21 September 2015

28 Years

Former president of Peanut Corporation of America, Stewart Parnell, was sentenced to 28 years in prison for knowing shipping salmonella contaminated peanuts around the country:
Former peanut company executive Stewart Parnell was hit with a virtual life prison term Monday for his 2014 conviction on crimes related to a salmonella outbreak blamed for killing nine and sickening hundreds.

A federal judge in Georgia sentenced the 61-year-old former head of Peanut Corporation of America to 28 years behind bars, imposing potentially the toughest punishment in U.S. history for a producer in a food-borne illness case.

U.S. District Judge W. Louis Sands also sentenced the former executive's brother, Michael Parnell, 56, to serve a 20-year prison term. The relative and co-defendant was a broker who provided food manufacturing giant Kellogg's with peanut paste from his brother's company.

Mary Wilkerson, 41, a former quality control manager at the now-defunct peanut firm, drew a five-year prison term for her conviction on obstruction in the tragedy.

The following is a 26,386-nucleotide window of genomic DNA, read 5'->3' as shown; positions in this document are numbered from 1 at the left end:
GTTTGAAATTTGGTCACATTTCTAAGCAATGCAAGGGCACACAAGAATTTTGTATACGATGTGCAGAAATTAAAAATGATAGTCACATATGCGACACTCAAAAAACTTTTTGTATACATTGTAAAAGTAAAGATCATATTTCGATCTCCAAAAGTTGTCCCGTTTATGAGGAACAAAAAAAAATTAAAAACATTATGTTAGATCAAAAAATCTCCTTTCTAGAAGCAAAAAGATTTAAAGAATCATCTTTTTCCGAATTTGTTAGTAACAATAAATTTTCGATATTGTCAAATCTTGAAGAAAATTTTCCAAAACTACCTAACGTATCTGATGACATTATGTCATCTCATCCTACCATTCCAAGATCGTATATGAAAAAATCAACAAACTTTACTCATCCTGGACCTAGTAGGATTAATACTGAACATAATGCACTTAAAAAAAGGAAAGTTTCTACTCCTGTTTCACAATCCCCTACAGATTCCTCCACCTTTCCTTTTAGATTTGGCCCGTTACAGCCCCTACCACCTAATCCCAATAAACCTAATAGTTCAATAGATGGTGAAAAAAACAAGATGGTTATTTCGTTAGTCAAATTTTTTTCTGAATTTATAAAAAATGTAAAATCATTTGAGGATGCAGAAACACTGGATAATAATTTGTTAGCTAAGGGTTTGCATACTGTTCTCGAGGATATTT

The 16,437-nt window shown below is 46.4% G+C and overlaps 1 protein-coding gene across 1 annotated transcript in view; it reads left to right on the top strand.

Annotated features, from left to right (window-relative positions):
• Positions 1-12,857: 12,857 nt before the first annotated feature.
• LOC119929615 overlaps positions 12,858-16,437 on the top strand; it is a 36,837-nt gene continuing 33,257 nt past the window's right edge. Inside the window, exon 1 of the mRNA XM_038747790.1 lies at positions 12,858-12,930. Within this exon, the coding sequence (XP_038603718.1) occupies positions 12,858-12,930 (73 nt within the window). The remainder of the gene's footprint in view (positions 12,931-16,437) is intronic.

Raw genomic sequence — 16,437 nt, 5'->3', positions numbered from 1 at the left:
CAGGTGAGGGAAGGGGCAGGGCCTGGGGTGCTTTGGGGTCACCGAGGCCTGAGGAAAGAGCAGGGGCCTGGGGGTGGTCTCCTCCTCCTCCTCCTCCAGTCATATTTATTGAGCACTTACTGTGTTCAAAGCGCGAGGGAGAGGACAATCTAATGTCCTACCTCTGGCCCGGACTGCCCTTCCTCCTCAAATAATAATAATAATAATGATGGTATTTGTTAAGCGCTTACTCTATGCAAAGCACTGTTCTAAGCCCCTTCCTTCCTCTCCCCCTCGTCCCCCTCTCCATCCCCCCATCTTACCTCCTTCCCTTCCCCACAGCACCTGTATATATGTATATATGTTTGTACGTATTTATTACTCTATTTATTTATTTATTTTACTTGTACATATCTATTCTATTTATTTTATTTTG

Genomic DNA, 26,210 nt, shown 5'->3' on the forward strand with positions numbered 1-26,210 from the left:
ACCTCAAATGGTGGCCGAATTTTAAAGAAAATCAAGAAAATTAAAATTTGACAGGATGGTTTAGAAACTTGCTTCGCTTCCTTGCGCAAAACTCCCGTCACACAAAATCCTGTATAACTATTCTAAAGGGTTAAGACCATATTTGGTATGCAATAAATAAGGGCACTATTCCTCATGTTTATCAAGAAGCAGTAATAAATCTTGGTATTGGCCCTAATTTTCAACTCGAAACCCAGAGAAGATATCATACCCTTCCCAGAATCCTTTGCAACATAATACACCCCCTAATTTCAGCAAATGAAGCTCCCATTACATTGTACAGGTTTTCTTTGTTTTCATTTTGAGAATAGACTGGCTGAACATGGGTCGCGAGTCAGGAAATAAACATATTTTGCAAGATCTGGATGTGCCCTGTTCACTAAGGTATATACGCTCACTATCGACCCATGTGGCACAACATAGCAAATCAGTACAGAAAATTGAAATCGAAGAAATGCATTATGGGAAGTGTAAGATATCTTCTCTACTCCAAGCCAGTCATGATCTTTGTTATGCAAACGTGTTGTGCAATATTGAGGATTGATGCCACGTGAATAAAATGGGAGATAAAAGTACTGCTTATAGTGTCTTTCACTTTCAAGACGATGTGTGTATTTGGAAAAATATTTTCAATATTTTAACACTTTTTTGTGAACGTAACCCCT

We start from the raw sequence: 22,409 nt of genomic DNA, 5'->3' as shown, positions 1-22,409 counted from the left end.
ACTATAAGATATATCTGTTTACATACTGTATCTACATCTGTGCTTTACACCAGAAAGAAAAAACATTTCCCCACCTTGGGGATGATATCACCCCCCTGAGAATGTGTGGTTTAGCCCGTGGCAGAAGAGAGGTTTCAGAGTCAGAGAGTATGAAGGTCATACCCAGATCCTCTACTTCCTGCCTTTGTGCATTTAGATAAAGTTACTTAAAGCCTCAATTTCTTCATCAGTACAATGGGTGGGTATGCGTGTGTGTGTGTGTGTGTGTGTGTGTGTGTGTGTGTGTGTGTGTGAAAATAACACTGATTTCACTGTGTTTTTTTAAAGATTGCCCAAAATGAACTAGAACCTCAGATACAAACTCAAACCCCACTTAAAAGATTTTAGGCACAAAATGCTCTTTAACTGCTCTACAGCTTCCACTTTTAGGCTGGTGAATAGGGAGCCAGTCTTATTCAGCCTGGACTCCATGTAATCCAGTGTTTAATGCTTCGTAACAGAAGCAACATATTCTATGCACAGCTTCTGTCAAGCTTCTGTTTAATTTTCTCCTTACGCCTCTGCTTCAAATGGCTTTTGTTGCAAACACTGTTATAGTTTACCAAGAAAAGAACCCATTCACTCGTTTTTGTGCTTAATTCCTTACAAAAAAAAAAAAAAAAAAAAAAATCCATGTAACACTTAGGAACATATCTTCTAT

Sands also ordered both Parnells to surrender, rejecting defense arguments that the two should be allowed to remain free on bond pending appeals. The judge deemed them potential flight risks.


The case stemmed from Food and Drug Administration and the Centers for Disease Control and Prevention findings that traced a national salmonella outbreak to the Parnell company's peanut roasting plant in Blakely, Ga. The outbreak sickened 714 people in 46 states and may have contributed to nine deaths, the CDC reported.

The illnesses began in January 2009 and ultimately prompted one of the largest food recalls in U.S. history.

A federal jury convicted Parnell last September on 71 criminal counts, including conspiracy, obstruction of justice and introduction of adulterated food. The verdict came after prosecutors presented evidence that Parnell and the co-defendants knowingly shipped salmonella-tainted peanut butter from the Georgia facility to Kellogg’s and other customers — who in turn used it in products ranging from packaged crackers to pet food.
How about some similar sentences for corrupt bankers?


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